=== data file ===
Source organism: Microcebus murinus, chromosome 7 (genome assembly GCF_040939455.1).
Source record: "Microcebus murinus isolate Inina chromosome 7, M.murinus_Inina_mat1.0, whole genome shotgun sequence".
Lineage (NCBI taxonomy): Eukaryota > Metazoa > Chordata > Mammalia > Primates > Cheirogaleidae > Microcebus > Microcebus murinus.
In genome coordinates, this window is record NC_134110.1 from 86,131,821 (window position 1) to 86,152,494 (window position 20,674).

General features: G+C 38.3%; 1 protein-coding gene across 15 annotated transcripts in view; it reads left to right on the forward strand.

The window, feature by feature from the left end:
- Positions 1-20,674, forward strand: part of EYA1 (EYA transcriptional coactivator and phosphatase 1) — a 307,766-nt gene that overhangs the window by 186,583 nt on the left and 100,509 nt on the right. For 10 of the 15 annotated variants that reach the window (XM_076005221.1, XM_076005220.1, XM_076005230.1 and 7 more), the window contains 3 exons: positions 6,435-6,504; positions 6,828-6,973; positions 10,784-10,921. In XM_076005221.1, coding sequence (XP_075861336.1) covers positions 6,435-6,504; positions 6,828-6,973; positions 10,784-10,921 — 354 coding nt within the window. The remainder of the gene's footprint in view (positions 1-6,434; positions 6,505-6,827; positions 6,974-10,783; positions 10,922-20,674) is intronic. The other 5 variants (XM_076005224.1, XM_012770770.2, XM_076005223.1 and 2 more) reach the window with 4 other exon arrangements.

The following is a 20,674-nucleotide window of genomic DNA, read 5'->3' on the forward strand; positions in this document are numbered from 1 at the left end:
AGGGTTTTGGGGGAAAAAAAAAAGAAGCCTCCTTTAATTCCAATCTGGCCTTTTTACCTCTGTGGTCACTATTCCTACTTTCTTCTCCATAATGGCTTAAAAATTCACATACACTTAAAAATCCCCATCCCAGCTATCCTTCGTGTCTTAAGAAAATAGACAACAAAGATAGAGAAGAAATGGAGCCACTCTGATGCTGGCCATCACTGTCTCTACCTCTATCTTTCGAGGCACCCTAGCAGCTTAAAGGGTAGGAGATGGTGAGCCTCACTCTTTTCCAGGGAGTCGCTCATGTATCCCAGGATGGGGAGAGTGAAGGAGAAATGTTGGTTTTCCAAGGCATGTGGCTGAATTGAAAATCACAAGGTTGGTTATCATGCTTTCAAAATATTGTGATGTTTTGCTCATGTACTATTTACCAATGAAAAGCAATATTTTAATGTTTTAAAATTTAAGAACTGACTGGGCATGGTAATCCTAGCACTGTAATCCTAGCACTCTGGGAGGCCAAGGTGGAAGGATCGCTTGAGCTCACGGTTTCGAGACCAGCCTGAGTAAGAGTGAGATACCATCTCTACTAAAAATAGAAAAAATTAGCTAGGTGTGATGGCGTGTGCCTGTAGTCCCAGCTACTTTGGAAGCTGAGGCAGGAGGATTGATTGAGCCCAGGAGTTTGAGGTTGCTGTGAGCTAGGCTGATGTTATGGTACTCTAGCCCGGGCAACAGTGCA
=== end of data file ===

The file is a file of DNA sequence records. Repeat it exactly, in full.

Source organism: Microcebus murinus, chromosome 7 (genome assembly GCF_040939455.1).
Source record: "Microcebus murinus isolate Inina chromosome 7, M.murinus_Inina_mat1.0, whole genome shotgun sequence".
Lineage (NCBI taxonomy): Eukaryota > Metazoa > Chordata > Mammalia > Primates > Cheirogaleidae > Microcebus > Microcebus murinus.
In genome coordinates, this window is record NC_134110.1 from 86,131,821 (window position 1) to 86,152,494 (window position 20,674).

General features: G+C 38.3%; 1 protein-coding gene across 15 annotated transcripts in view; it reads left to right on the forward strand.

The window, feature by feature from the left end:
- Positions 1-20,674, forward strand: part of EYA1 (EYA transcriptional coactivator and phosphatase 1) — a 307,766-nt gene that overhangs the window by 186,583 nt on the left and 100,509 nt on the right. For 10 of the 15 annotated variants that reach the window (XM_076005221.1, XM_076005220.1, XM_076005230.1 and 7 more), the window contains 3 exons: positions 6,435-6,504; positions 6,828-6,973; positions 10,784-10,921. In XM_076005221.1, coding sequence (XP_075861336.1) covers positions 6,435-6,504; positions 6,828-6,973; positions 10,784-10,921 — 354 coding nt within the window. The remainder of the gene's footprint in view (positions 1-6,434; positions 6,505-6,827; positions 6,974-10,783; positions 10,922-20,674) is intronic. The other 5 variants (XM_076005224.1, XM_012770770.2, XM_076005223.1 and 2 more) reach the window with 4 other exon arrangements.

The following is a 20,674-nucleotide window of genomic DNA, read 5'->3' on the forward strand; positions in this document are numbered from 1 at the left end:
AGGGTTTTGGGGGAAAAAAAAAAGAAGCCTCCTTTAATTCCAATCTGGCCTTTTTACCTCTGTGGTCACTATTCCTACTTTCTTCTCCATAATGGCTTAAAAATTCACATACACTTAAAAATCCCCATCCCAGCTATCCTTCGTGTCTTAAGAAAATAGACAACAAAGATAGAGAAGAAATGGAGCCACTCTGATGCTGGCCATCACTGTCTCTACCTCTATCTTTCGAGGCACCCTAGCAGCTTAAAGGGTAGGAGATGGTGAGCCTCACTCTTTTCCAGGGAGTCGCTCATGTATCCCAGGATGGGGAGAGTGAAGGAGAAATGTTGGTTTTCCAAGGCATGTGGCTGAATTGAAAATCACAAGGTTGGTTATCATGCTTTCAAAATATTGTGATGTTTTGCTCATGTACTATTTACCAATGAAAAGCAATATTTTAATGTTTTAAAATTTAAGAACTGACTGGGCATGGTAATCCTAGCACTGTAATCCTAGCACTCTGGGAGGCCAAGGTGGAAGGATCGCTTGAGCTCACGGTTTCGAGACCAGCCTGAGTAAGAGTGAGATACCATCTCTACTAAAAATAGAAAAAATTAGCTAGGTGTGATGGCGTGTGCCTGTAGTCCCAGCTACTTTGGAAGCTGAGGCAGGAGGATTGATTGAGCCCAGGAGTTTGAGGTTGCTGTGAGCTAGGCTGATGTTATGGTACTCTAGCCCGGGCAACAGTGCA